Baltic Coast Express – A pictorial journey through Germany and Poland to Finland

Presenter: Peter Robins

Physical Meeting at Shenfield Parish Hall

Peter told us that he considered himself to be a lifelong railway enthusiast. He was not really sure how it all started. It could have been trainspotting trips to Taplow where shiny new Westerns and Warships passed through or travelling further afield to see Bulleid Pacific’s in full flight, or attending a school next to the railway where trainspotting at lunchtime was a very popular activity. He started work for British Rail as relief clerk based at Slough in September 1974 and bought an SLR camera as soon as funds permitted. Peter went on to work for Great Western in the Performance section at Swindon until retirement in 2016. He made full use of BR's travel facilities and made many trips at home and abroad to photograph all forms of traction over the following years.

In 1990, Enthusiast Holidays ran a tour called the “Baltic Coast Express” from London via Poland, the Baltic States of Lithuania, Latvia and Estonia to Leningrad, now St. Petersburg. The return journey was via Finland, Sweden and Denmark. It was only the second major railway tour to Russia and whilst there were a few minor teething problems, the tour was a success.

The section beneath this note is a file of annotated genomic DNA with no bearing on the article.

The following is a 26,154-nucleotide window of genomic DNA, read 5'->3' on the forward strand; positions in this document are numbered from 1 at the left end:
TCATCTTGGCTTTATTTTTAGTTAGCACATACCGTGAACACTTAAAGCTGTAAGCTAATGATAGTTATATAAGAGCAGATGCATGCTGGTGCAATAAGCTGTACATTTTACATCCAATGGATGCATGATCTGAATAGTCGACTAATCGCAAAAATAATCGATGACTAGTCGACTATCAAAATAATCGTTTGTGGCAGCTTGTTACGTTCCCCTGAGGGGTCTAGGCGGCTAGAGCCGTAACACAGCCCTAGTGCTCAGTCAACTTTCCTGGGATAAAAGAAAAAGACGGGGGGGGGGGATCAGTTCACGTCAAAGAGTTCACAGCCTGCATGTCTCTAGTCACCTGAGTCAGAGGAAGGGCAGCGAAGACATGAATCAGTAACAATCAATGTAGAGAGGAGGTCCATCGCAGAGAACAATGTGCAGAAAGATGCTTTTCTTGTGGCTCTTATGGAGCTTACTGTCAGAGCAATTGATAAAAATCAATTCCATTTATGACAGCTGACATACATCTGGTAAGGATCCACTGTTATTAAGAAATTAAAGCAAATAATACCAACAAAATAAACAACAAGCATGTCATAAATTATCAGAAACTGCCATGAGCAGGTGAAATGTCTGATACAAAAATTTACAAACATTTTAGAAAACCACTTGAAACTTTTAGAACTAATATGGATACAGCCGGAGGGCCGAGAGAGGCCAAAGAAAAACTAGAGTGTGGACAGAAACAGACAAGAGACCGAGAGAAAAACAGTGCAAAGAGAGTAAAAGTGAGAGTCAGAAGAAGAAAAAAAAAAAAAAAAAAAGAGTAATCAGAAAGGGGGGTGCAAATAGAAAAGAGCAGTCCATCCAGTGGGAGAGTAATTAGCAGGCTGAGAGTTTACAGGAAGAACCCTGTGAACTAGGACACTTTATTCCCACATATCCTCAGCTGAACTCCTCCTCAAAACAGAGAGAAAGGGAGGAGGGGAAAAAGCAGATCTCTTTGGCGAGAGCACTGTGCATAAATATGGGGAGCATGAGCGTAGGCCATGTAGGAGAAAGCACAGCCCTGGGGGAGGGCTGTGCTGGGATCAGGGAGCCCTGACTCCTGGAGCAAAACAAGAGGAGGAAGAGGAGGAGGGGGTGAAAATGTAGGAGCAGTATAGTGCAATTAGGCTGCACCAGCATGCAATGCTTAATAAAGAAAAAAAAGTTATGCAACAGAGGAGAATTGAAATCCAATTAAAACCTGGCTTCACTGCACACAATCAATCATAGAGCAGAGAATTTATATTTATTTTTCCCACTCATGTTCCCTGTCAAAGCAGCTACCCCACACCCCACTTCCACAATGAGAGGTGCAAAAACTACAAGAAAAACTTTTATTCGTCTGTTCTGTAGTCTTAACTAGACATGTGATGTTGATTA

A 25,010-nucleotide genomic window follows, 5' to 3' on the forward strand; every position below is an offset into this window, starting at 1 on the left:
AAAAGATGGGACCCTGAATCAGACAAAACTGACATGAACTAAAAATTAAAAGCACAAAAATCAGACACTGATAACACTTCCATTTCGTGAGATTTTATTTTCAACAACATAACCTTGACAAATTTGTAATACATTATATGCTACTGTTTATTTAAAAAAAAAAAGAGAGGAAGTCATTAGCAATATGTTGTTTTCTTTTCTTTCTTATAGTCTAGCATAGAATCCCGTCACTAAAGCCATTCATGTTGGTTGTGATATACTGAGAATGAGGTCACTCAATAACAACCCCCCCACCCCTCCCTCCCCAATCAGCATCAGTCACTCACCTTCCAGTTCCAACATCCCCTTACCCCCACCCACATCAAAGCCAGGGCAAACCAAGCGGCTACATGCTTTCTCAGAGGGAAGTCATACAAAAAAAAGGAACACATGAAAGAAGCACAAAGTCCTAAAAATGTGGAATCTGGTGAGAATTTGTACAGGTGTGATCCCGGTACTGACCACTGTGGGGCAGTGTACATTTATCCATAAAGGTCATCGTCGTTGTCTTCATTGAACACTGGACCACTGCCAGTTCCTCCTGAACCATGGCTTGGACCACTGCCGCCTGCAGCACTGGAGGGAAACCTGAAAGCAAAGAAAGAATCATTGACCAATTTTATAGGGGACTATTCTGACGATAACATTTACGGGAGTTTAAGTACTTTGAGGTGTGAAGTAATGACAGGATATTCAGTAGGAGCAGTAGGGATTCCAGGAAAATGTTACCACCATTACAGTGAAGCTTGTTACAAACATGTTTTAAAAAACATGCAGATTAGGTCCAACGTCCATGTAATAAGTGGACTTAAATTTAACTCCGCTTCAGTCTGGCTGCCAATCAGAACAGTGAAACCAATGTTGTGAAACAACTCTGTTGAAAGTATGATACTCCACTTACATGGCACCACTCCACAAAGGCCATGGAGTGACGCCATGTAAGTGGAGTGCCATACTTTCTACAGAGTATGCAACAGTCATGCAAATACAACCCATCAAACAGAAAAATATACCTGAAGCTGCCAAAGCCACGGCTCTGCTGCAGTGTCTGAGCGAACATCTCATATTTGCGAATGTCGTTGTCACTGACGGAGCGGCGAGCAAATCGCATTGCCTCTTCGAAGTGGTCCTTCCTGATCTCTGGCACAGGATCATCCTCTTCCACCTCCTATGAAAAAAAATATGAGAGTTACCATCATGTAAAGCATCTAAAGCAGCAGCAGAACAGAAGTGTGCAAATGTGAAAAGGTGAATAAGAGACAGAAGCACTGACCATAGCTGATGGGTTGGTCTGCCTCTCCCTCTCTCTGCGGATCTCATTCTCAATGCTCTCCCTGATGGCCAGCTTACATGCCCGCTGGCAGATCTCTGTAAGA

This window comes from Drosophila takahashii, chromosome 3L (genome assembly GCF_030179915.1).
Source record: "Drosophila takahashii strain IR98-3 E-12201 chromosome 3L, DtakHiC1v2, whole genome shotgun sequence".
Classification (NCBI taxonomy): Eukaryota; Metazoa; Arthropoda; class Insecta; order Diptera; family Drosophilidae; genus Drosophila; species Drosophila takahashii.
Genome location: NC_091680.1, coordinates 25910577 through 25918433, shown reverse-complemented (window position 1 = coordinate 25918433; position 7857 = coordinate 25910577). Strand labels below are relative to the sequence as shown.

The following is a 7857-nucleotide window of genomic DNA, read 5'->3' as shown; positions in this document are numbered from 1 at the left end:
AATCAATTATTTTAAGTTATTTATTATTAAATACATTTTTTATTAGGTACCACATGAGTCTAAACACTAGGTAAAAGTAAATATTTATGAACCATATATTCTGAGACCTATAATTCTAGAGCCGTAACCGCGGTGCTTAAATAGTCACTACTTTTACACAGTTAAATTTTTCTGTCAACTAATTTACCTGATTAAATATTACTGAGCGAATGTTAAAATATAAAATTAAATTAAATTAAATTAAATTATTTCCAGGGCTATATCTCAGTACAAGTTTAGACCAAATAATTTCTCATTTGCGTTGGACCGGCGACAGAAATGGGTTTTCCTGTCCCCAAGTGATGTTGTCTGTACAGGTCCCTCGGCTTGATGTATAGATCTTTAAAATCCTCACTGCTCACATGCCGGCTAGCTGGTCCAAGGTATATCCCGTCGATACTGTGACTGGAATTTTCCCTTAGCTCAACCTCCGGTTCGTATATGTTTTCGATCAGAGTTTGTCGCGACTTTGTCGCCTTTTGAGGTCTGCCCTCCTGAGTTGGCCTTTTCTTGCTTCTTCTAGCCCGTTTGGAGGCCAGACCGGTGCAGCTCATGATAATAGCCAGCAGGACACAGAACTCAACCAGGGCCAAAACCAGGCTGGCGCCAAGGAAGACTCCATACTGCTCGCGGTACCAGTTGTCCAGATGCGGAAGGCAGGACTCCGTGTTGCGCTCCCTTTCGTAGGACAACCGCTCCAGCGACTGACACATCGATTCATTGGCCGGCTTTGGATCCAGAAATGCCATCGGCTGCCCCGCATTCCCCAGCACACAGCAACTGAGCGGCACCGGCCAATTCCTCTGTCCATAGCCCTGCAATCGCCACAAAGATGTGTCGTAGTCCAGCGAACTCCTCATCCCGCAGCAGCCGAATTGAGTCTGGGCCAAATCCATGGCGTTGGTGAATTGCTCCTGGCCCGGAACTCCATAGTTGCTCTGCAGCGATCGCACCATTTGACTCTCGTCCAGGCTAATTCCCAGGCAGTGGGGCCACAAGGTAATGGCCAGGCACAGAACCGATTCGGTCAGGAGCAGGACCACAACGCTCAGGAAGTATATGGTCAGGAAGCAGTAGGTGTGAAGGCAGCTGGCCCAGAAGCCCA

Peter’s presentation started however with images taken between 1975 and 1985 on previous visits to Germany and Poland and then followed with the tour through Russia to Finland. Peter wasn’t keen on steam, but that changed in an instant when he set eyes on some of the locomotives he encountered, which he vividly described as “very noisy, with plumbing gone mad”. This was very atmospheric, as were his pictures, which were of a very high quality, scanned from 35mm films of various makes. There was a wealth of information about the various types of engines, and this coupled with several anecdotes made for a very interesting and entertaining talk.

Although the welcome was generally friendly in countries that might have been regarded with suspicion, if not hostility, language posed some barriers and planned run pasts for instance didn’t always go as planned!